Mamallapuram, popularly known as Mahabalipuram is about less than 2 hours by bus from Chennai. A major seaport of the ancient Pallava kingdom, it is now home to some gorgeous World Heritage Sites including temples, carvings and of course the coastal beaches. These especially come alive during the golden hour, when the sun’s going down and the bustle of the town takes on a calmer pace. Also Read - Tamil Nadu Election 2021: DMK-Congress Finalise Seat-sharing Pact. Congress Given 25 Seats, to Fight Kanyakumari By-poll
The traveller hub of Othavadai and Othavadai Cross Sts have the most happening restaurants that serve pasta, pizza and pancakes, a delight for the cosmopolitan traveller. Then there are little shops selling Tibetan trinkets. And for the adrenaline junkie, you’d never have seen better surfing scene in the county. Basically, Mamallapuram has something for everybody, and is best explored on foot. However, you shouldn’t miss these top attractions for nothing. Also Read - AIADMK Seals Poll Deal With BJP For Tamil Nadu Election, Allots Kanyakumari LS Seat, 20 MLA Segments
Arjuna’s Penance is the crowning masterpiece of Mamallapuram’s ancient stonework, where on two huge, adjacent boulders, are inscriptions and carvings of scenes from Hindu mythology. Once you’re done here, walking south along the road from Arjuna’s Penance are the unfinished Panch Pandava Mandapa cave temple, the Krishna Mandapa and the empty Dharmaraja Cave Temple. Also Read - Unable to Break Open ATM, Robbers Steal The Whole Machine in Tamil Nadu's Tiruppur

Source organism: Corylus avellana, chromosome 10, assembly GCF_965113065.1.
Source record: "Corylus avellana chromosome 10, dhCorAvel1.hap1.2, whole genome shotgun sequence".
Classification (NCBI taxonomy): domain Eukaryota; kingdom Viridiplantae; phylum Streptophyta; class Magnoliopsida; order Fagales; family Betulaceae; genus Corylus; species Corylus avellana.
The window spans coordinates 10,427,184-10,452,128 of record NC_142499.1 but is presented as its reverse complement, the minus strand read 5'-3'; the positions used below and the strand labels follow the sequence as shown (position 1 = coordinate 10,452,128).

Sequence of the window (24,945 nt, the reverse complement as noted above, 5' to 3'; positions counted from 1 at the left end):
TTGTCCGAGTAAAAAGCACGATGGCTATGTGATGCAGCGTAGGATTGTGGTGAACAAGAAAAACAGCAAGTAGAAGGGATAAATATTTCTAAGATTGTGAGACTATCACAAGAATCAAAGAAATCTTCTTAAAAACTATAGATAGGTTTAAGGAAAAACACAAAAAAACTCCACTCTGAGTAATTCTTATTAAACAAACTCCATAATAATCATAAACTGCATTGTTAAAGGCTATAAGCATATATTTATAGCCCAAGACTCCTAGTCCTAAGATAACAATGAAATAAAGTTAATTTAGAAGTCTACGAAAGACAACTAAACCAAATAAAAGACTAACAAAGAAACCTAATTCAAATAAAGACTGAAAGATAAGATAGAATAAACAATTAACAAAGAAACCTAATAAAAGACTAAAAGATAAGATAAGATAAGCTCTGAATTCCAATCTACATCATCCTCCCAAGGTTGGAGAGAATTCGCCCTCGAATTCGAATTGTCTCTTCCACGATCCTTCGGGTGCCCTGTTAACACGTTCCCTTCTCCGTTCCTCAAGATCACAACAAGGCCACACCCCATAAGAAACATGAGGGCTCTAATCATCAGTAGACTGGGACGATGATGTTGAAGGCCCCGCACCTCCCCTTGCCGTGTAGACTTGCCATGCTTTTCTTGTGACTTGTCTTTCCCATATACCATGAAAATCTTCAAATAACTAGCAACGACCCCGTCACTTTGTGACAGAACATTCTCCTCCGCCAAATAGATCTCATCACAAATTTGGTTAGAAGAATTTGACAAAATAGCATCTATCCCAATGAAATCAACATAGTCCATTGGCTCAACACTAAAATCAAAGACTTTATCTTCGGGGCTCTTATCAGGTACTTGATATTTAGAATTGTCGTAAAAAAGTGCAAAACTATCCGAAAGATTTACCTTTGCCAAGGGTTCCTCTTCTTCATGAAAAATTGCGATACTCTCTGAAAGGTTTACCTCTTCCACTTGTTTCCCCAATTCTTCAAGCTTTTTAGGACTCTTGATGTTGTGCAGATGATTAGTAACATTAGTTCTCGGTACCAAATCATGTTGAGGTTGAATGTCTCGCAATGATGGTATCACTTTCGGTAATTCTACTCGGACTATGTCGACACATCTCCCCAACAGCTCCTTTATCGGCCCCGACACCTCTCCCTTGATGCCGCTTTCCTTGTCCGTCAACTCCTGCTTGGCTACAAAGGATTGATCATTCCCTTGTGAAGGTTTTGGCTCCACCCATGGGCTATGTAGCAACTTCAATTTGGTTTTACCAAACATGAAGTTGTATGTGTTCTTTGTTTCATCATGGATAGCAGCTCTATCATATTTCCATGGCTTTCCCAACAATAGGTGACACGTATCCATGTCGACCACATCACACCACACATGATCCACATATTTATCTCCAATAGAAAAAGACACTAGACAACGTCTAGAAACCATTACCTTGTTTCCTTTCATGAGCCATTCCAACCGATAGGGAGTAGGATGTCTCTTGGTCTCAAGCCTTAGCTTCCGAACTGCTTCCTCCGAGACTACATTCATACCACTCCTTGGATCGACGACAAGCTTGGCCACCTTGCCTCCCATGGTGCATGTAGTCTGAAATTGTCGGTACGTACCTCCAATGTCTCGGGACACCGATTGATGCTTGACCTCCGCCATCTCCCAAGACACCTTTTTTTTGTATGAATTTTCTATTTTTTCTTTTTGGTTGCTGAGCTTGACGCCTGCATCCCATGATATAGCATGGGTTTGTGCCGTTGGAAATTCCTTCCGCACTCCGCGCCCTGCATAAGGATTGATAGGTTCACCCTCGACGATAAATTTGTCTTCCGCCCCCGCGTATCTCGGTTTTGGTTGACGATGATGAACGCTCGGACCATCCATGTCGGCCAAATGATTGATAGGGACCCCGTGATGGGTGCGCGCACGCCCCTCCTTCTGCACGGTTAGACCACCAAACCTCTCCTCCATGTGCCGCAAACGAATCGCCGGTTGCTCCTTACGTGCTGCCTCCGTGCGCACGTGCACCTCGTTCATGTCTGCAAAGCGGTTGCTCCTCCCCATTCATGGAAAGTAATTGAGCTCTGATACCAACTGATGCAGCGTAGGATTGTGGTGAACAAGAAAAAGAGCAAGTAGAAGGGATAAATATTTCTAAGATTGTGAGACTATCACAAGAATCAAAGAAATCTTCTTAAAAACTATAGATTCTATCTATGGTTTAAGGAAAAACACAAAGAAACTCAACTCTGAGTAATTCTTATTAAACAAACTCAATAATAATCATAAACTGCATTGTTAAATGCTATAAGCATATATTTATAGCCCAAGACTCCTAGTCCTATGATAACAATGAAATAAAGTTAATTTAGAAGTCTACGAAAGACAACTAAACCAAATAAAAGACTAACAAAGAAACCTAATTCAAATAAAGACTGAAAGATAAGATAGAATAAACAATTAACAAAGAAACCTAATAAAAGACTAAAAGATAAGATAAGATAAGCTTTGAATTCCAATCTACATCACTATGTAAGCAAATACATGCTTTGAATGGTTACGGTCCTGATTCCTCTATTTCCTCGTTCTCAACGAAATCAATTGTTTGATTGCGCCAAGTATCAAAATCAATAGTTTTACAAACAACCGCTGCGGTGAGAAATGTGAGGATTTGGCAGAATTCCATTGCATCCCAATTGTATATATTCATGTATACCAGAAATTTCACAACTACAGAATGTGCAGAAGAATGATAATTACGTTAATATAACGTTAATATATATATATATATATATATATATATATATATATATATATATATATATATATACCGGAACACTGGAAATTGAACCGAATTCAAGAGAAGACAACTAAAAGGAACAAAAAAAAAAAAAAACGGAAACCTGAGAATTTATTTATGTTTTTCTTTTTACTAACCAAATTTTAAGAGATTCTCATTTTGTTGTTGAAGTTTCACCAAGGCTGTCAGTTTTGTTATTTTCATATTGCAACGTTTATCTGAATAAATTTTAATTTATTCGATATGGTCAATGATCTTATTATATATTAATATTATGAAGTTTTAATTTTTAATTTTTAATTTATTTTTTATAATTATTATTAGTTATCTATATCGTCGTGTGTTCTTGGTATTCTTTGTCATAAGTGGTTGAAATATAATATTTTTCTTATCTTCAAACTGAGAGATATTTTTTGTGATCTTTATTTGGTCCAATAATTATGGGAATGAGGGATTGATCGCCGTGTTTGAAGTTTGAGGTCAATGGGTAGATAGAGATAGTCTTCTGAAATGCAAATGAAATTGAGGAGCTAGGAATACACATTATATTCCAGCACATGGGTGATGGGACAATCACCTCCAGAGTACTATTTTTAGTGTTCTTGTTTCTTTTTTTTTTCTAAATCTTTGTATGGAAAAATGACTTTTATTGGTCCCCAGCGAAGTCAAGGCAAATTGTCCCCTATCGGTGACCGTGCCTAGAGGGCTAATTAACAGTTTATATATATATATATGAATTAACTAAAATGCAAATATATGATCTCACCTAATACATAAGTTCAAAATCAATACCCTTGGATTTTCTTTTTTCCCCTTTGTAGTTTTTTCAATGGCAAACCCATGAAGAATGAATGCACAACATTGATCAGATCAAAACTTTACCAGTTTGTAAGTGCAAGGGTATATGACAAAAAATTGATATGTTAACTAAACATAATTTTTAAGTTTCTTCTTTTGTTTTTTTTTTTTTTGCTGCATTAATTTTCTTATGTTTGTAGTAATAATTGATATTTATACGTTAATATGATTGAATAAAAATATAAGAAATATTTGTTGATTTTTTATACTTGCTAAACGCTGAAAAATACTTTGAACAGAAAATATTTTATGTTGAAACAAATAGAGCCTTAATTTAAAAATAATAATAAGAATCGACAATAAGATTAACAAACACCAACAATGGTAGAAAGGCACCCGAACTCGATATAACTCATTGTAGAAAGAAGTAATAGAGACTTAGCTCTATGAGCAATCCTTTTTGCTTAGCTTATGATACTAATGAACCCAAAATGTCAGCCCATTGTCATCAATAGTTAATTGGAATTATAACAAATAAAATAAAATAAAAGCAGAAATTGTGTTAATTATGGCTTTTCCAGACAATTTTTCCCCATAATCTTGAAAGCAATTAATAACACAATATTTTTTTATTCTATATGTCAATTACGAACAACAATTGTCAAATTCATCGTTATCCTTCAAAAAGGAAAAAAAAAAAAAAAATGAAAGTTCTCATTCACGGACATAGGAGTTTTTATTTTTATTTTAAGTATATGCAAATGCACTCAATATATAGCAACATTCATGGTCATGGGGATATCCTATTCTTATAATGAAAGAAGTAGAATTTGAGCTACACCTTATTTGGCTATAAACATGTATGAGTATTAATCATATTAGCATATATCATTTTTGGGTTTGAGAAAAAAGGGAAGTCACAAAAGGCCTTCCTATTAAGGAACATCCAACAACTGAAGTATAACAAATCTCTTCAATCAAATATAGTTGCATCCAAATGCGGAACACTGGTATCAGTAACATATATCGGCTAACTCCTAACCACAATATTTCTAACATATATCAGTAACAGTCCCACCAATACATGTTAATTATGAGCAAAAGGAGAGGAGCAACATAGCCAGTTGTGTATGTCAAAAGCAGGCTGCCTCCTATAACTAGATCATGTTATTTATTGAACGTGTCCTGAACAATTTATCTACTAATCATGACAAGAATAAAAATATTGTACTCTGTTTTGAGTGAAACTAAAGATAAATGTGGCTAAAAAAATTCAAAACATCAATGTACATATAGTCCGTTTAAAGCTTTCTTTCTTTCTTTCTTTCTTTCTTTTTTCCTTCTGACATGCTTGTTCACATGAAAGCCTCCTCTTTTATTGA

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Talking of temples, Shore Temple takes the cake. The earliest free-standing rock-cut temple in India, Shore Temple overlooks the sea, and is surrounded by gardens and ruined courts and emanate a certain charm of the bygone era. It’s a perfect example of Pallava architecture. Don’t miss the boulder-carved Durga sitting on her lion-vehicle’s knee on the temple’s south side.
What needs a special mention is the Five Rathas at the southern end of Mamallapuram; Ratha being a Sanskrit word for ‘chariot’. Now that may either refer to the temples’ form or to their function as vehicles for the gods. Legend goes that they didn’t originally serve as places of worship, but as architectural models. Carved from single large rocks, each of these fine 7th-century temples is named after one or more of the Pandavas, the five hero-brothers of the epic Mahabharata, or their wife, Draupadi. The rathas were excavated by the British 200 years ago.